I hear sad, moaning calls from an overhead wire It is daybreak when I usually fetch the morning papers. The sounds seem to come from a hollow voice box. I see a pair silhouetted as the Sun’s tip just cuts above a distant bank of trees. Their back and forth calls come out of quiet dawn.

My daughters called them “Oh Oh birds.” Mourning Doves mourn. It is a sad call. Who are they mourning? Could it be their relative the Passenger Pigeon hunted to extinction? Could it be air pollution, water pollution, pesticides and herbicides? And maybe even all the thousands of chemicals that my cause cancer? I mourn with them.

Their heads are small compared to the size of their body. Their black eye is surrounded by gray head, wing and tail feathers. The outer tail feathers are white tipped. I’ve found dove feathers on many hikes. They are easy prey for fox, owl, and hawk. Vulnerability is something to mourn as well. But, they multiply and keep their species going.

I watched an adult feeding at close range. Their head and bill dart extremely fast. I counted over 100 pecks per minute. It’s as if they are feeding as much as possible to hedge against not finding seeds elsewhere.

I hear their wing beats when they fly. They are not long distance fliers. The pair I see each morning are most likely the same birds. When I hear them first thing in the mourning, they connect me to all life on Earth.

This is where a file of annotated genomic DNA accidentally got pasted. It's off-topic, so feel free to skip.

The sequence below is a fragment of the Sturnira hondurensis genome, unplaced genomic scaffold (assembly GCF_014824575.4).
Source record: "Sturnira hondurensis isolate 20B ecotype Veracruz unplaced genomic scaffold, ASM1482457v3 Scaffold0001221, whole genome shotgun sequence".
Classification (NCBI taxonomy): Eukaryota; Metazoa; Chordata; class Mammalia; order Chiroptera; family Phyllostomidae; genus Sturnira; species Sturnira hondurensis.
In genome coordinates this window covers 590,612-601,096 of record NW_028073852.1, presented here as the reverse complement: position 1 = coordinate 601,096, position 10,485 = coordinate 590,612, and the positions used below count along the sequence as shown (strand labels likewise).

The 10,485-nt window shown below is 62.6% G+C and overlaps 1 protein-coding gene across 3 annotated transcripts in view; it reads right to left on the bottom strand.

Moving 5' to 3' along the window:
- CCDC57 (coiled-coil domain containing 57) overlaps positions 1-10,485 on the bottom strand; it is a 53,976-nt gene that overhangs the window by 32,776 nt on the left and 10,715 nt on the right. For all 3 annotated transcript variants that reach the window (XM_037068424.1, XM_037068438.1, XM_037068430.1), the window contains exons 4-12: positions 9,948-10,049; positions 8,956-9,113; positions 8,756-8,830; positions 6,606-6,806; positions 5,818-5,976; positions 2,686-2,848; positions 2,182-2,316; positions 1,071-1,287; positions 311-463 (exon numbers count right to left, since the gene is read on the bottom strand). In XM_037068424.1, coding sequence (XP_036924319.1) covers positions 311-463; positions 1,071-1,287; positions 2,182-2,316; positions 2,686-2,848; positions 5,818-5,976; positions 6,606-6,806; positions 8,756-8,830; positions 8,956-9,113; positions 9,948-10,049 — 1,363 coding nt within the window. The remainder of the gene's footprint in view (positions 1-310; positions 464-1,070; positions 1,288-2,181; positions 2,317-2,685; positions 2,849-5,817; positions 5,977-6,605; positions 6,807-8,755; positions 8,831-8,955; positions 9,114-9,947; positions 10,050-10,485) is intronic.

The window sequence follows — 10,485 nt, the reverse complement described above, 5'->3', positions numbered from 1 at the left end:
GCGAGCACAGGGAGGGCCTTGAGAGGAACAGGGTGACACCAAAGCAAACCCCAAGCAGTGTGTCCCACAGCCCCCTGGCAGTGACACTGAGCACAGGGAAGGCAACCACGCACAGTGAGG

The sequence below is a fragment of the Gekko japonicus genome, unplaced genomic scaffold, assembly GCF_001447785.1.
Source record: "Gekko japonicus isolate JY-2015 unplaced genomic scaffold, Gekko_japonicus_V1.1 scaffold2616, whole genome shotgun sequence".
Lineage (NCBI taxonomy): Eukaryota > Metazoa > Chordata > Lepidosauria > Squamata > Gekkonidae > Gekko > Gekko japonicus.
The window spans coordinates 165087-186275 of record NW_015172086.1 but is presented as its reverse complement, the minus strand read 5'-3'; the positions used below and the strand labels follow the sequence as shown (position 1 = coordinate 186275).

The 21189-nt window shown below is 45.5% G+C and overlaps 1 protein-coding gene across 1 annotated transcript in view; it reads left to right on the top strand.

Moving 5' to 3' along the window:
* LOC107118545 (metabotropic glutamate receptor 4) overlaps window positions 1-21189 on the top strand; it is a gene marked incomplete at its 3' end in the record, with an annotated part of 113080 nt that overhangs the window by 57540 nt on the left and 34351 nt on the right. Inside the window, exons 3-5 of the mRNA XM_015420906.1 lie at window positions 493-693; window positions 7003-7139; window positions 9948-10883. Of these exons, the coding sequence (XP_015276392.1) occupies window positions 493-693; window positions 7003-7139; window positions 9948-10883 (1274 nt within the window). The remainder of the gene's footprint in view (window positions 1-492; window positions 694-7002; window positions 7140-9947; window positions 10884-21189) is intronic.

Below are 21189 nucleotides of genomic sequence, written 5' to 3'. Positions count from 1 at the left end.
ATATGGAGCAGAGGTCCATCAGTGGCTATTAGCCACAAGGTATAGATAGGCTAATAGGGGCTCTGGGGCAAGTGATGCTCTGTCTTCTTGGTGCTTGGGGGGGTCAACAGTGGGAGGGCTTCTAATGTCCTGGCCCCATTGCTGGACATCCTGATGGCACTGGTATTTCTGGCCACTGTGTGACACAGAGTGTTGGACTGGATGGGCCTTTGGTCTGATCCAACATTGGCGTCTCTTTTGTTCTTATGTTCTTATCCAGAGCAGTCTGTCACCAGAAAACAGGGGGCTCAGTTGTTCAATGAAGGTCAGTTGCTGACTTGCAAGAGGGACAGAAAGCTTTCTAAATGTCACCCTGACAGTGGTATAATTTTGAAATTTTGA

I’m attracted to doves as symbols of peace. Although they are common and overlooked, I give them attention and respect. Recently I had an opportunity for up close observation.

I discovered a lot of bird droppings on my car which was parked under tree branches. Nancy, my wife, noticed a nest directly above. She had to point it out several times before I spotted it. “It’s a mourning dove nest.” It had the typical flimsy construction and looked as if it was about to fall. I saw two young doves perched on the edge.

Several days later, I found those two nestling on my cold frame. They could fly but they preferred to settle down on the soil. In the shade of a tall tomato plant, they were almost invisible. Only their eye led me to their location. I concluded that they were fledglings because they were small and somewhat tame. I was able to crawl up close to take a photograph.

I decided to spread some bird seed after I saw them take feeble pecks on the soil. I had stopped spreading fresh compost to plant fall spinach. As soon as I cast the seed, they both alighted, on into the tree with the nest, the other on top of my car. I had left the camera in the house. This one was a perfect photo opportunity.

The bird was gone. It was a thrill to have a new generation of mourning doves in our yard. Although it is far from a nature sanctuary, we have several island of wild vegetation where wildlife can hide. Recently we have had a Cottontail Rabbit hopping and feeding.

All wildlife connects me to the bigger picture. I don’t go on safaris or expensive bird watching tours, or voyages to Antarctica. My backyard offers “Local wildlife” no parking problems and a restroom is available.

Tom Stock

Tom Stock has been involved in the Long Island environmental and outdoor education community for decades.

He has published two books; THE NISSEQUOGUE RIVER: A JOURNEY and HIDDEN AGENDA; A POETRY JOURNEY.He has also published many essays and poems in such journals as the Long Island Forum and The Long Islander.